An overview of the Assert module.
The goal of this module is to provide functions to check the behavior of some other functions, for example in unit tests. We emphasize the use of consistent tools for testing numerical issues, with the goal of testing numerical algorithms more easily. In particular, we provide a comparison function for two floating point numbers, which allows to check that two numbers are "numerically almost equal", i.e. that the relative error is small.
assert_checktrue function allows to
check that a matrix of booleans is true.
The following assertion fails and generate an error.
assert_checktrue ( [%t %F] );
assert_checkequal function allows to
check that two variables are equal.
The following assertion is a success and runs silently.
assert_checkequal ( %nan , %nan );
assert_checkalmostequal function allows to
check that a computed result is close to an expected result.
In the following script, we check that
is close to
expected=1.23457, but that
11 digits have been lost with respect to the maximum
assert_checkalmostequal ( 1.23456 , 1.23457 , 1.e11*%eps );
A particular feature of the module is that all the assert functions
have the same output arguments.
This feature allows to get a uniform behavior and supports a
simple management of the errors in the case where an assertion is
For example, consider the function
which syntax is:
flag = assert_checktrue ( condition ) flag = assert_checktrue ( condition ) [flag,errmsg] = assert_checktrue ( condition )
If any entry in condition is false,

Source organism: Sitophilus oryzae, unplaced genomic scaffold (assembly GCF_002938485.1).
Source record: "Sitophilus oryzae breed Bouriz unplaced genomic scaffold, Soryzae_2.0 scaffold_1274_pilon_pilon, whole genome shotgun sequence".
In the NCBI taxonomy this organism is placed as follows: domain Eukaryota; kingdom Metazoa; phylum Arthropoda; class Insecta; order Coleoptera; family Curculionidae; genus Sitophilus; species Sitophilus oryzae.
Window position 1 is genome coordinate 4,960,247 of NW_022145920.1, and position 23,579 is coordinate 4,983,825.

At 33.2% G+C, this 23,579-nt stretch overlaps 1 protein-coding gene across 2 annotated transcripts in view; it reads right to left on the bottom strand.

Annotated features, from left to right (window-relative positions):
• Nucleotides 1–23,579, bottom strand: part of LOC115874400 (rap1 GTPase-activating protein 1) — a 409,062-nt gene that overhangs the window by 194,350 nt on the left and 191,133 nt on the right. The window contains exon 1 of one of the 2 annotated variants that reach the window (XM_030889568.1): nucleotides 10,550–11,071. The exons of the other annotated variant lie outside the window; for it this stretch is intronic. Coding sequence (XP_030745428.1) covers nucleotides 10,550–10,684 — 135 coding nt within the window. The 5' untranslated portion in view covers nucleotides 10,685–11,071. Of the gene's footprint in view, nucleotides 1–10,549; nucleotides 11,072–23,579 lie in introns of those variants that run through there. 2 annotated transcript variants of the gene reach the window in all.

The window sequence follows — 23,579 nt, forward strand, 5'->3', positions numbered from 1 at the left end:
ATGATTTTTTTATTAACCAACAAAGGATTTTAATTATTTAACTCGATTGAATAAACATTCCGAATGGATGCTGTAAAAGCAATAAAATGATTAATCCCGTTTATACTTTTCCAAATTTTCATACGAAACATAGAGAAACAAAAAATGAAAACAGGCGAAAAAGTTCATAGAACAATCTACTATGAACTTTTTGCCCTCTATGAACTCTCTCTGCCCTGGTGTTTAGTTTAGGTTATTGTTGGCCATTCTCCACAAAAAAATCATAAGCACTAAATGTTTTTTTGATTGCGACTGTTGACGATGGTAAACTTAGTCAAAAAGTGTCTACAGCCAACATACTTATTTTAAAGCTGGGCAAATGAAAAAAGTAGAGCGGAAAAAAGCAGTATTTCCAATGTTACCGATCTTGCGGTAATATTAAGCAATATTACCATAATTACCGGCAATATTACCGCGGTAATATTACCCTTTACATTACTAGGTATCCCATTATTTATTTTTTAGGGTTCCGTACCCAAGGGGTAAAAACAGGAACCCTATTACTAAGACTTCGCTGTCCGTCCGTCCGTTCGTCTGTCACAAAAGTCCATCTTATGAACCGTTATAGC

if the errmsg output variable is not used, an error is generated,
if the errmsg output variable is used, no error is generated.
The reason of this behavior is to be able to use assertions both in scripts (e.g. unit tests) and in functions. For example, in a typical unit test, the statement:
assert_checktrue ( 1+1==12 );
will generate an error, as expected.
On the other hand, consider the situation where we want to insert
assertions checkings in a function.
We might want to manage the case where the assertion fails.
In this case, the syntax
assert_checktrue ( condition )
generates an error, which interrupts the execution.
We may want to avoid this, by catching the error generated by
This requires to use the
execstr function and
may lead to the following source code.
function y=myfunction(x) ierr=execstr("assert_checktrue ( x==12 )","errcatch"); if ( ierr <> 0 ) then error("Oups!") end y=x endfunction
In this case, we suggest to use instead the calling
[flag,errmsg] = assert_checktrue ( condition ),
which simplifies the processing of the error.
function y=myfunction2(x) [flag,errmsg] = assert_checktrue ( x==12 ) if ( ~flag ) then error("Oups!") end y=x endfunction
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